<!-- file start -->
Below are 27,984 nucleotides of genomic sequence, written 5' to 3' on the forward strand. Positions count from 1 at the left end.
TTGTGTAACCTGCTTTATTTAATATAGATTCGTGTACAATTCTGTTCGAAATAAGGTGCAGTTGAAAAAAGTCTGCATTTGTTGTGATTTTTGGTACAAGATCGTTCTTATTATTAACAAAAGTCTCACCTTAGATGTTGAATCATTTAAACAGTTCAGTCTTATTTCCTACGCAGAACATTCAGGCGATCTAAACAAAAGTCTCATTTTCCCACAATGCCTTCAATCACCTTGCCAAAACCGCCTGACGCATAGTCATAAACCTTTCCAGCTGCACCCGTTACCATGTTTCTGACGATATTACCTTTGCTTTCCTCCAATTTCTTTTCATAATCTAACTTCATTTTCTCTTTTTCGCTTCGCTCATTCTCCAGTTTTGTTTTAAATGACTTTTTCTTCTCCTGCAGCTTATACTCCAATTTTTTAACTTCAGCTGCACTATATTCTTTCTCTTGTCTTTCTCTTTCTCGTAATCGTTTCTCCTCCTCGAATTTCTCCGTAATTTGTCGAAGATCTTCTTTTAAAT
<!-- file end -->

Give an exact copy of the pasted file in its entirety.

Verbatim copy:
Below are 27,984 nucleotides of genomic sequence, written 5' to 3' on the forward strand. Positions count from 1 at the left end.
TTGTGTAACCTGCTTTATTTAATATAGATTCGTGTACAATTCTGTTCGAAATAAGGTGCAGTTGAAAAAAGTCTGCATTTGTTGTGATTTTTGGTACAAGATCGTTCTTATTATTAACAAAAGTCTCACCTTAGATGTTGAATCATTTAAACAGTTCAGTCTTATTTCCTACGCAGAACATTCAGGCGATCTAAACAAAAGTCTCATTTTCCCACAATGCCTTCAATCACCTTGCCAAAACCGCCTGACGCATAGTCATAAACCTTTCCAGCTGCACCCGTTACCATGTTTCTGACGATATTACCTTTGCTTTCCTCCAATTTCTTTTCATAATCTAACTTCATTTTCTCTTTTTCGCTTCGCTCATTCTCCAGTTTTGTTTTAAATGACTTTTTCTTCTCCTGCAGCTTATACTCCAATTTTTTAACTTCAGCTGCACTATATTCTTTCTCTTGTCTTTCTCTTTCTCGTAATCGTTTCTCCTCCTCGAATTTCTCCGTAATTTGTCGAAGATCTTCTTTTAAAT